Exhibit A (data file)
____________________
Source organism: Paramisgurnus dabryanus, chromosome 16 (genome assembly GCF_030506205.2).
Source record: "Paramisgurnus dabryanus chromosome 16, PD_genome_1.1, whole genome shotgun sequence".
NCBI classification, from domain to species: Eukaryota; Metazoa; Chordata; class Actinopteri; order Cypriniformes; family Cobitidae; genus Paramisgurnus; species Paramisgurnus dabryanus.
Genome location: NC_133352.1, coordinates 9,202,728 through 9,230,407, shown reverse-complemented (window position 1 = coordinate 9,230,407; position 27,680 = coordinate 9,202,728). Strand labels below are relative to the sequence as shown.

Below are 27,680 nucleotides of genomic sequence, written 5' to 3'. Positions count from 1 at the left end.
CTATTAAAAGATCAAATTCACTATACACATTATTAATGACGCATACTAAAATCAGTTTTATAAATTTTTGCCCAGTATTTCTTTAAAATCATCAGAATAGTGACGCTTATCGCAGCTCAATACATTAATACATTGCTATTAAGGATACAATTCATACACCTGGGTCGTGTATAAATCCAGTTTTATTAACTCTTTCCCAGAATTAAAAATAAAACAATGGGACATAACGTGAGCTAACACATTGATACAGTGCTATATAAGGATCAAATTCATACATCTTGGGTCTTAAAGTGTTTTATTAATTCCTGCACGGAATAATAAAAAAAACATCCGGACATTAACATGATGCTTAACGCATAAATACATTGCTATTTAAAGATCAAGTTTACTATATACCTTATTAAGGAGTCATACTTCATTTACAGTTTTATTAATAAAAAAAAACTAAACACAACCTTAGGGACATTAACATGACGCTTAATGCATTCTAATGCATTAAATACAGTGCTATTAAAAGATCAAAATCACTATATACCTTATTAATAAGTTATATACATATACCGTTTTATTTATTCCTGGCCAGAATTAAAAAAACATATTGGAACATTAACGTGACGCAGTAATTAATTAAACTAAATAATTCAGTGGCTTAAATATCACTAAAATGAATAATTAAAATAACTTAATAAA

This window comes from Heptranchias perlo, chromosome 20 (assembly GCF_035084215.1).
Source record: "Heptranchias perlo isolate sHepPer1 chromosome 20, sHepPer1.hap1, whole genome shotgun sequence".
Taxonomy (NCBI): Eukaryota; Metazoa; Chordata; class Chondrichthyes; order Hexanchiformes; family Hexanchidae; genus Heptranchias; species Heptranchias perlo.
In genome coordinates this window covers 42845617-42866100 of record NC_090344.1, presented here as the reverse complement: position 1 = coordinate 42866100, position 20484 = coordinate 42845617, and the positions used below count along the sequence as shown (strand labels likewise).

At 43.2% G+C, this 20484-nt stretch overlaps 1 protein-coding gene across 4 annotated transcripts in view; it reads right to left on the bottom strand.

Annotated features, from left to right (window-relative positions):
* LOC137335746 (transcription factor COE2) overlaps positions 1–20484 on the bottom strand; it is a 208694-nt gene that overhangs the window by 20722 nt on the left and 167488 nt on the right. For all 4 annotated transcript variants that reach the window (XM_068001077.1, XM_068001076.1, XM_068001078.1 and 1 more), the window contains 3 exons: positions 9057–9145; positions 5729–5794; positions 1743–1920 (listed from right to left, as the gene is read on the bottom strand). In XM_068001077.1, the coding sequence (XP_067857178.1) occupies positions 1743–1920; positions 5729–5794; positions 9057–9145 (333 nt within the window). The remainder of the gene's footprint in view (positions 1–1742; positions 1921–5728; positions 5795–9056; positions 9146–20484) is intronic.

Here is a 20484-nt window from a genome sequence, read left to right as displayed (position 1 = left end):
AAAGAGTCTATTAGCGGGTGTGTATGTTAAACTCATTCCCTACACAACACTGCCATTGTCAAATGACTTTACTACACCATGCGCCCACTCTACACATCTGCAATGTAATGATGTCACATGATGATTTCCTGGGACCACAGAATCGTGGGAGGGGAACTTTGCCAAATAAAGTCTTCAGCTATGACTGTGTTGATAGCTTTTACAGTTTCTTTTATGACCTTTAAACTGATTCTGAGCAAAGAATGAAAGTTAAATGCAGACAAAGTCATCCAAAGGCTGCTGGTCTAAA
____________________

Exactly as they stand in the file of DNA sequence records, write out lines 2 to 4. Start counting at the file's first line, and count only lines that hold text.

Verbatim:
Source record: "Paramisgurnus dabryanus chromosome 16, PD_genome_1.1, whole genome shotgun sequence".
NCBI classification, from domain to species: Eukaryota; Metazoa; Chordata; class Actinopteri; order Cypriniformes; family Cobitidae; genus Paramisgurnus; species Paramisgurnus dabryanus.
Genome location: NC_133352.1, coordinates 9,202,728 through 9,230,407, shown reverse-complemented (window position 1 = coordinate 9,230,407; position 27,680 = coordinate 9,202,728). Strand labels below are relative to the sequence as shown.